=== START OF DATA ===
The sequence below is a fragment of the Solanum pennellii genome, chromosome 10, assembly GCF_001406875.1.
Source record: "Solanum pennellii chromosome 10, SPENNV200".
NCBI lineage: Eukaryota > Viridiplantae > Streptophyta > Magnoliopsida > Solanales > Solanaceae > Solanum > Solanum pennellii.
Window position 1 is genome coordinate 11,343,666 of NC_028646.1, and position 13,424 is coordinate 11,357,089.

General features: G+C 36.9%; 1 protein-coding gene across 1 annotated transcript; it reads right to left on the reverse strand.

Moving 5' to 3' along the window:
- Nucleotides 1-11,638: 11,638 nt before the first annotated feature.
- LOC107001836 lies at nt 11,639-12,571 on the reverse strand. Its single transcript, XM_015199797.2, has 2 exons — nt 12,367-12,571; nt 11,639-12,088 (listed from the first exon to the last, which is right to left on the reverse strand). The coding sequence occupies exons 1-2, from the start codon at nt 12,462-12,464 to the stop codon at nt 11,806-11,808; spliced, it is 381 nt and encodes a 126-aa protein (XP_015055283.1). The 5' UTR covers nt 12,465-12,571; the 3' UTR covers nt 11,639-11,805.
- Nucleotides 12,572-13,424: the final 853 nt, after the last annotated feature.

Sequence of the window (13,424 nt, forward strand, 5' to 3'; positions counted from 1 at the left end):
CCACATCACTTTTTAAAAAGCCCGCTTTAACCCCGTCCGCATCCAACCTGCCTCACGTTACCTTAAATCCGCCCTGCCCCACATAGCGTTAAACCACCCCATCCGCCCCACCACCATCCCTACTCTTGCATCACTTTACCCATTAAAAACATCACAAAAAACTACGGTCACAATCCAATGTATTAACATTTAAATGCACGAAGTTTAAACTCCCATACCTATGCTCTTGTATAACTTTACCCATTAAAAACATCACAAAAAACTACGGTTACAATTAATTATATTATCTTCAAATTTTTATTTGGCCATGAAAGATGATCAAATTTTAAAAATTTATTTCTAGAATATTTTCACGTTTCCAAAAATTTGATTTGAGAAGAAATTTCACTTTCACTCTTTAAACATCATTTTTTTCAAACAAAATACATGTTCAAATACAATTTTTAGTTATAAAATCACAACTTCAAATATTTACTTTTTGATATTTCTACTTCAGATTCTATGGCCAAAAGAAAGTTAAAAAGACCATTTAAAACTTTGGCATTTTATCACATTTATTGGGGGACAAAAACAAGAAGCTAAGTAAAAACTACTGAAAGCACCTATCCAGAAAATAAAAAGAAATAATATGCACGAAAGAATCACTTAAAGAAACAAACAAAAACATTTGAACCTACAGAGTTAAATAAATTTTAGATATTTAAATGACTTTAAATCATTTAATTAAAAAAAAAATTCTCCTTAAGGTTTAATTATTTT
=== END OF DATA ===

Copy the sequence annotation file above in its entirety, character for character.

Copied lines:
The sequence below is a fragment of the Solanum pennellii genome, chromosome 10, assembly GCF_001406875.1.
Source record: "Solanum pennellii chromosome 10, SPENNV200".
NCBI lineage: Eukaryota > Viridiplantae > Streptophyta > Magnoliopsida > Solanales > Solanaceae > Solanum > Solanum pennellii.
Window position 1 is genome coordinate 11,343,666 of NC_028646.1, and position 13,424 is coordinate 11,357,089.

General features: G+C 36.9%; 1 protein-coding gene across 1 annotated transcript; it reads right to left on the reverse strand.

Moving 5' to 3' along the window:
- Nucleotides 1-11,638: 11,638 nt before the first annotated feature.
- LOC107001836 lies at nt 11,639-12,571 on the reverse strand. Its single transcript, XM_015199797.2, has 2 exons — nt 12,367-12,571; nt 11,639-12,088 (listed from the first exon to the last, which is right to left on the reverse strand). The coding sequence occupies exons 1-2, from the start codon at nt 12,462-12,464 to the stop codon at nt 11,806-11,808; spliced, it is 381 nt and encodes a 126-aa protein (XP_015055283.1). The 5' UTR covers nt 12,465-12,571; the 3' UTR covers nt 11,639-11,805.
- Nucleotides 12,572-13,424: the final 853 nt, after the last annotated feature.

Sequence of the window (13,424 nt, forward strand, 5' to 3'; positions counted from 1 at the left end):
CCACATCACTTTTTAAAAAGCCCGCTTTAACCCCGTCCGCATCCAACCTGCCTCACGTTACCTTAAATCCGCCCTGCCCCACATAGCGTTAAACCACCCCATCCGCCCCACCACCATCCCTACTCTTGCATCACTTTACCCATTAAAAACATCACAAAAAACTACGGTCACAATCCAATGTATTAACATTTAAATGCACGAAGTTTAAACTCCCATACCTATGCTCTTGTATAACTTTACCCATTAAAAACATCACAAAAAACTACGGTTACAATTAATTATATTATCTTCAAATTTTTATTTGGCCATGAAAGATGATCAAATTTTAAAAATTTATTTCTAGAATATTTTCACGTTTCCAAAAATTTGATTTGAGAAGAAATTTCACTTTCACTCTTTAAACATCATTTTTTTCAAACAAAATACATGTTCAAATACAATTTTTAGTTATAAAATCACAACTTCAAATATTTACTTTTTGATATTTCTACTTCAGATTCTATGGCCAAAAGAAAGTTAAAAAGACCATTTAAAACTTTGGCATTTTATCACATTTATTGGGGGACAAAAACAAGAAGCTAAGTAAAAACTACTGAAAGCACCTATCCAGAAAATAAAAAGAAATAATATGCACGAAAGAATCACTTAAAGAAACAAACAAAAACATTTGAACCTACAGAGTTAAATAAATTTTAGATATTTAAATGACTTTAAATCATTTAATTAAAAAAAAAATTCTCCTTAAGGTTTAATTATTTT